Nietzsche says the following about Kantian and Millian ethics respectively:
…many a moralist would like to exercise power and creative arbitrariness over mankind; many another, perhaps, Kant especially, gives us to understand by his morals that ‘what is estimable in me, is that I know how to obey-and with you it shall not be otherwise than with me!
Observe, for example, the indefatigable, inevitable English utilitarians…In the end, they all want English morality to be recognized as authoritative…they would like, by all means, to convince themselves that the striving after English happiness, I mean after comfort and fashion…is at the same time the true path of virtue.
-Friedrich Nietzsche, Beyond Good and Evil
Let us, for a moment, suppose that Nietzsche is right. Let us suppose that normative statements really are just attempts to gain power over others. Is that really that embarrassing? Is it so terrible that Goodness just turns out to mean “do what I want you to do?”
Supposing that Nietzsche is right, the next (unembarrassing) question we have to ask is, “What sort of ethic do we wish to impose on others?” It seems like as soon as we ask this question, we start doing meta-ethics. Let’s say I want to impose an ethic of deontology. And lets say that I want to impose this ethic simply because it is serves my self-interest. Here I have made a value judgment: that my self-interest is important to me.
According to Nietzsche, there is no way to say that this judgment is “wrong” in an objective sense. But what about in a subjective sense? Its likely that we don’t have perfect introspective knowledge, so we might not actually know what we value. It follows from this that changes in values can be accounted for by saying that a person is coming to have more perfect knowledge of what he/she values.
What if it simply is the case that we find ourselves on an earth in which every person subjectively values the same thing? “Preposterous!,” some might say. But this is proposal is really structurally identical to Nietzsche’s initial proposal. He suggested that everyone values power. I would like to suggest that although it might appear to individuals that they value power, they might in fact value something else: Love.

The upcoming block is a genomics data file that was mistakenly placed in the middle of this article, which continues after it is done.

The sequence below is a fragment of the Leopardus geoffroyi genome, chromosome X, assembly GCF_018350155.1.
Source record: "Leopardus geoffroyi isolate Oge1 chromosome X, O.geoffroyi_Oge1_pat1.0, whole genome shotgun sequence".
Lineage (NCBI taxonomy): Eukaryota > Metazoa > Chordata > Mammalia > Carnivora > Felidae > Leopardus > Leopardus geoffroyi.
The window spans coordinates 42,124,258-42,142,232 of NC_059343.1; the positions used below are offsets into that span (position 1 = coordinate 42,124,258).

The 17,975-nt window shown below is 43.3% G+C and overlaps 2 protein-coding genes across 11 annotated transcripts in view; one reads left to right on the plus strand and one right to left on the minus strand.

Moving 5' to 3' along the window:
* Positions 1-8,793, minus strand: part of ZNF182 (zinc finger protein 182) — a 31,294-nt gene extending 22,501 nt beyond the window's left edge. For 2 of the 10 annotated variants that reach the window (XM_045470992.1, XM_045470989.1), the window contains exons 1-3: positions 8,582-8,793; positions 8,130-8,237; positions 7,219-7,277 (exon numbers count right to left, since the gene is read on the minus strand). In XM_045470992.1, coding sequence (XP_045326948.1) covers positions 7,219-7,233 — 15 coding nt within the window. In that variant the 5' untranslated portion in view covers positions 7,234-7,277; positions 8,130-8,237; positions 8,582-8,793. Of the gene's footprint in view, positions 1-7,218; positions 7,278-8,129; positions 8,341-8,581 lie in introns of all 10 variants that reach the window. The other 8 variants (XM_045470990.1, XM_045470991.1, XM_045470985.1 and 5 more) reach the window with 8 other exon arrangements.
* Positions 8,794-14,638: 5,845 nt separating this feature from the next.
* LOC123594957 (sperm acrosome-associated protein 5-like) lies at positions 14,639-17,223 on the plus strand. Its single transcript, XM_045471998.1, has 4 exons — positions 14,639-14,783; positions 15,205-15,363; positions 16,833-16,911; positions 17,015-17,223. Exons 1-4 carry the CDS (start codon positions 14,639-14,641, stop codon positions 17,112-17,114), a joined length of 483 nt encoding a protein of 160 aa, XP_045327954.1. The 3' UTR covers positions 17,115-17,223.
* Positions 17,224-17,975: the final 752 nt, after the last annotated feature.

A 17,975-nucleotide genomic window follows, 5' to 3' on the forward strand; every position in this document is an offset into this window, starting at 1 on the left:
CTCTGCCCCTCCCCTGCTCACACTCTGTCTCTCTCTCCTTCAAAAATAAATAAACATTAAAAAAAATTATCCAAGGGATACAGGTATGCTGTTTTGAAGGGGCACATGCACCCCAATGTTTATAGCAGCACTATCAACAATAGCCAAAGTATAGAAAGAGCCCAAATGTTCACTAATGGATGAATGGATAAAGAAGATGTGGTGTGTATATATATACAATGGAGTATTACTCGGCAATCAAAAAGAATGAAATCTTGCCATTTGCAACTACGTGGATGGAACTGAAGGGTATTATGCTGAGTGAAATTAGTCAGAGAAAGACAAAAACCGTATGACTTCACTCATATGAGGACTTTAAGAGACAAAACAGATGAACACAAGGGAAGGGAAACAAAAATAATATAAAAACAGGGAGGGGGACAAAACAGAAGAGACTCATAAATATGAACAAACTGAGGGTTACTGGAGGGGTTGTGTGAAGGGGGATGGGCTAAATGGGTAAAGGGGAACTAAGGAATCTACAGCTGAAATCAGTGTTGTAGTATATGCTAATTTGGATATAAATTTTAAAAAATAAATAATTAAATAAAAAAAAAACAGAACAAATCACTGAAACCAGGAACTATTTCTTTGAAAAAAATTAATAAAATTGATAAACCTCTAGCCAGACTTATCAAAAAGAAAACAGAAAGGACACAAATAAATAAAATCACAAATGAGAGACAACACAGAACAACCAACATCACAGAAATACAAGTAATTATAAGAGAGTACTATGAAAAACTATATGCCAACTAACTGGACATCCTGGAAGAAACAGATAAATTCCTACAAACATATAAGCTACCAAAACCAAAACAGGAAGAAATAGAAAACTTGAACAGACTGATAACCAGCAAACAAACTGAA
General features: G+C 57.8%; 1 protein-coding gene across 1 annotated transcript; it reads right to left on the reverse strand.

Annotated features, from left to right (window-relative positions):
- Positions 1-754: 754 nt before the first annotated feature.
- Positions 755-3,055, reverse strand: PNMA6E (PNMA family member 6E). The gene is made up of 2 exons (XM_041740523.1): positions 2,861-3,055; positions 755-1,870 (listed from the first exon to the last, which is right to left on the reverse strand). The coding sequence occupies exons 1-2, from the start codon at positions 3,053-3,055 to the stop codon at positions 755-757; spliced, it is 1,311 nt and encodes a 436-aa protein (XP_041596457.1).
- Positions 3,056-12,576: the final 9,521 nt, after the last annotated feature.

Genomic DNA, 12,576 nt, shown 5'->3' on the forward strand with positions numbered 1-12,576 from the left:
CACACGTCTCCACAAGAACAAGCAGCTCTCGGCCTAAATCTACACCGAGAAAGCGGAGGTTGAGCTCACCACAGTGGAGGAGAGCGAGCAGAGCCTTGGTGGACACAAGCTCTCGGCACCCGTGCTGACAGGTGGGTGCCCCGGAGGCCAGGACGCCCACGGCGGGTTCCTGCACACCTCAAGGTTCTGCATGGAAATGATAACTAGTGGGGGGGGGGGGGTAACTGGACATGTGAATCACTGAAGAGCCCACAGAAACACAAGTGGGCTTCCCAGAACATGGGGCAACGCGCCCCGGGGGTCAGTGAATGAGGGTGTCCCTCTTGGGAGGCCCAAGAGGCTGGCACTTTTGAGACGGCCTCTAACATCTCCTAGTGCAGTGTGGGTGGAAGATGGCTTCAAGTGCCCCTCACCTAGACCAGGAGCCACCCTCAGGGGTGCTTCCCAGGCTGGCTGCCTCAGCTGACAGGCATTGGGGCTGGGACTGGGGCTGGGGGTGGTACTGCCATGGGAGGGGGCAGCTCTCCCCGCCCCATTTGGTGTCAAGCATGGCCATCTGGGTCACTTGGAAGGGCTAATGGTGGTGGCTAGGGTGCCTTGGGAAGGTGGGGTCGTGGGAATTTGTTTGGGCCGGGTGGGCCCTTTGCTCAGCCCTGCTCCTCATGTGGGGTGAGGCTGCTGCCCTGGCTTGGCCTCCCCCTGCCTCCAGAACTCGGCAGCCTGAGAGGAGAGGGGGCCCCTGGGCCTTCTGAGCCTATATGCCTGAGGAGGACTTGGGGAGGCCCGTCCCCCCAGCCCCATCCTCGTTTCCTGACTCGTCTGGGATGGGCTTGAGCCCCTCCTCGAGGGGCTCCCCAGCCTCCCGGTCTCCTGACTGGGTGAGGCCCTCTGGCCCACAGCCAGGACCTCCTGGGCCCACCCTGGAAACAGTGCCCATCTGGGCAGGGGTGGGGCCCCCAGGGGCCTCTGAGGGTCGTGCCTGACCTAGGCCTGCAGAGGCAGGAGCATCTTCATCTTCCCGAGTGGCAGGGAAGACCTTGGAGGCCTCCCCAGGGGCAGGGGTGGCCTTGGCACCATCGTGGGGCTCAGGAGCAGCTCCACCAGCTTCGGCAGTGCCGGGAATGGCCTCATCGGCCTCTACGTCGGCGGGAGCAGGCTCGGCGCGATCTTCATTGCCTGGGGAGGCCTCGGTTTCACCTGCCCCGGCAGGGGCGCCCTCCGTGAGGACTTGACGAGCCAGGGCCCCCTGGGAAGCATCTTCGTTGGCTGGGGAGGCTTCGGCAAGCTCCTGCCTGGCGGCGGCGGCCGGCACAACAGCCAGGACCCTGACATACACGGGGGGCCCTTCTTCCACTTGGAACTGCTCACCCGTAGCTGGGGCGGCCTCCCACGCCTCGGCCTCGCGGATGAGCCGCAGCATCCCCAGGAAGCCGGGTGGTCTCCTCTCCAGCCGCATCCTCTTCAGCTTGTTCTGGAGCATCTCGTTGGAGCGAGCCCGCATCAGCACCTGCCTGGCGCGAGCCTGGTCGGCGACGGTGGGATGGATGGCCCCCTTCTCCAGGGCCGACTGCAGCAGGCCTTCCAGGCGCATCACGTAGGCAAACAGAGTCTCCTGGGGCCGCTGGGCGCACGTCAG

What is interesting about this approach is that we can get an axiology that looks like moral realism (in that it has force and is universal), but is actually some form of subjectivism or even sentimentalism (in that values are directly related to the subject). So, even if “God is dead,” i.e., even if there is no objective set of properties that we can ascribe to actions nor objective standards (supervening on the objective world or God) to condemn us, assuming that people really do value Love (which is probably as big of an assumption as saying that everyone values Power), Love still lives.
And can Love be anything but Divine?
Nietzsche’s madman touches on how difficult it is to kill the Divine, but perhaps it was more difficult than even he thought:
How were we able to drink up the sea? Who gave us the sponge to wipe away the whole horizon?
Perhaps we can’t drink up the sea and perhaps we can’t wipe away the horizon. Maybe killing God is impossible. Thus, the madman may always lament that he has “come to early” when he proclaims the death of the Divine.